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7. The wealthy make short-term sacrifices

Think bigger than right now. Think about the future effect your decisions will have on your life. The whole point of getting wealthy is to have more of what you want. But sometimes you have to trade off what you want now for more of that or something better later. Think bigger than what you want right now.

8. The wealthy get help.

Know what you are good at and leave the money management to a professional. Focus on the unique value you bring to the world to make money to invest. Don’t be completely clueless about managing money either. Understand the basics at least well enough to know what your financial advisor is telling you. The information is cheap and easy to get. Wealthy people have written lots of books about it.

Millionaire entrepreneur, Vladimir Gendelman says, “I know how to build and grow businesses, but I leave my money management to a professional financial advisor.”

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9. The wealthy do math.

We’re not talking about trigonometry and advanced polynomials; just simple addition, subtraction, multiplication and division — third grade stuff. Wealthy people run the numbers when they make a decision. For example, poor people believe that when a car begins to have problems, it’s better to get a newer car so they don’t have to spend as much for maintenance and repairs. This is not necessarily true. You can spend thousands of dollars a year repairing a car and be financially way ahead when compared to buying a car. Think about all the expense of a car purchase. Do the math.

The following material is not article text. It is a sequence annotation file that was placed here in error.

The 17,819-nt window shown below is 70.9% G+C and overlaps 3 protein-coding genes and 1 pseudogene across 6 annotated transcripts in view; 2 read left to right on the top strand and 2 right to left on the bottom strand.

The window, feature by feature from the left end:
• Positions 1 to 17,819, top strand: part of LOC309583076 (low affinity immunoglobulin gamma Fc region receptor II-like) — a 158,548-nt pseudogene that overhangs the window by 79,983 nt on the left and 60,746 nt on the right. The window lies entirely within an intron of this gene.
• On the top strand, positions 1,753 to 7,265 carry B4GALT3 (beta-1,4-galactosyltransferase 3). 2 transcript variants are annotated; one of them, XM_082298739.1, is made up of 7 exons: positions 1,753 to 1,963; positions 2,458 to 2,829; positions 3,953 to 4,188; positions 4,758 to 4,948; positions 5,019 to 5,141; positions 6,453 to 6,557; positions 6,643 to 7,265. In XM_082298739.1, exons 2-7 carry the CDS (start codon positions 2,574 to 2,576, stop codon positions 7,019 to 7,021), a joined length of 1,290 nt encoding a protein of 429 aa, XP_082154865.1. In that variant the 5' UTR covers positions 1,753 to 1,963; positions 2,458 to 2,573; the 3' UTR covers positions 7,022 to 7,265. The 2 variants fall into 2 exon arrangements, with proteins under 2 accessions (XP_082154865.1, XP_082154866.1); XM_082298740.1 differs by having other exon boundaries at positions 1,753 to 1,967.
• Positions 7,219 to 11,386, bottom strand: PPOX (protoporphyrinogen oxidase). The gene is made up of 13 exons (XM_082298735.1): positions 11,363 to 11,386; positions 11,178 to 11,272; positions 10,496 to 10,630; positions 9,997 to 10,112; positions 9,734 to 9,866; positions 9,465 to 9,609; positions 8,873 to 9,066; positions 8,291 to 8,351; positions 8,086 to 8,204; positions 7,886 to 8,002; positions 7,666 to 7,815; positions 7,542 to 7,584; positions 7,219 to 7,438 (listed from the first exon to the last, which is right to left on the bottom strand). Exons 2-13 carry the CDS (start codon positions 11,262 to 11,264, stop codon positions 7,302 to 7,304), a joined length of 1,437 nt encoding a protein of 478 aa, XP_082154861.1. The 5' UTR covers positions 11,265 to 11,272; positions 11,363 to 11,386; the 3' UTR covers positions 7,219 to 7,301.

10. The wealthy take advantage of opportunity.

Wealthy people know that things like IRA’s and 401k’s are tax-free or tax-deferred growth and they take full advantage of them. When an opportunity like that arises, take advantage of it. If you also do the math (number 9), you’ll see exactly how beneficial this is.

Managing money like the wealthy is learnable and it’s not hard. If you want to be rich, manage your money using thise 10 principles and you’ll be on your way. You’ll have to make some sacrifices in the short-term, learn some stuff and work hard to earn the money you invest. The result is a really cool tool that lets you do a lot of good in the world and have a blast doing it, which is all anybody really wants. If you can’t handle all ten, just remember this: spend less than you make.

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Last Updated on March 4, 2019

How to Use Credit Cards While Staying Out of Debt

How to Use Credit Cards While Staying Out of Debt

Many people will suggest that the best thing to do with your credit cards during these tough economic times is to cut them up with a pair of scissors. Indeed, if you are already in huge debt, you probably should stop using them and begin a payback strategy immediately. However, if you are not currently in trouble with your credit cards, there are wise ways to use them.

I happen to really love my credit cards so I will share with you my approach to how I use mine without getting into deep financial trouble.

Ever since about 1983 when I got my first Visa card, I continue to charge as many of my purchases as possible on credit. Everything from gas, groceries and monthly payments for services like my cable and home security monitoring are charged on credit. Despite my heavy usage, I have maintained the joy of never paying any interest fees at all on any of my credit cards.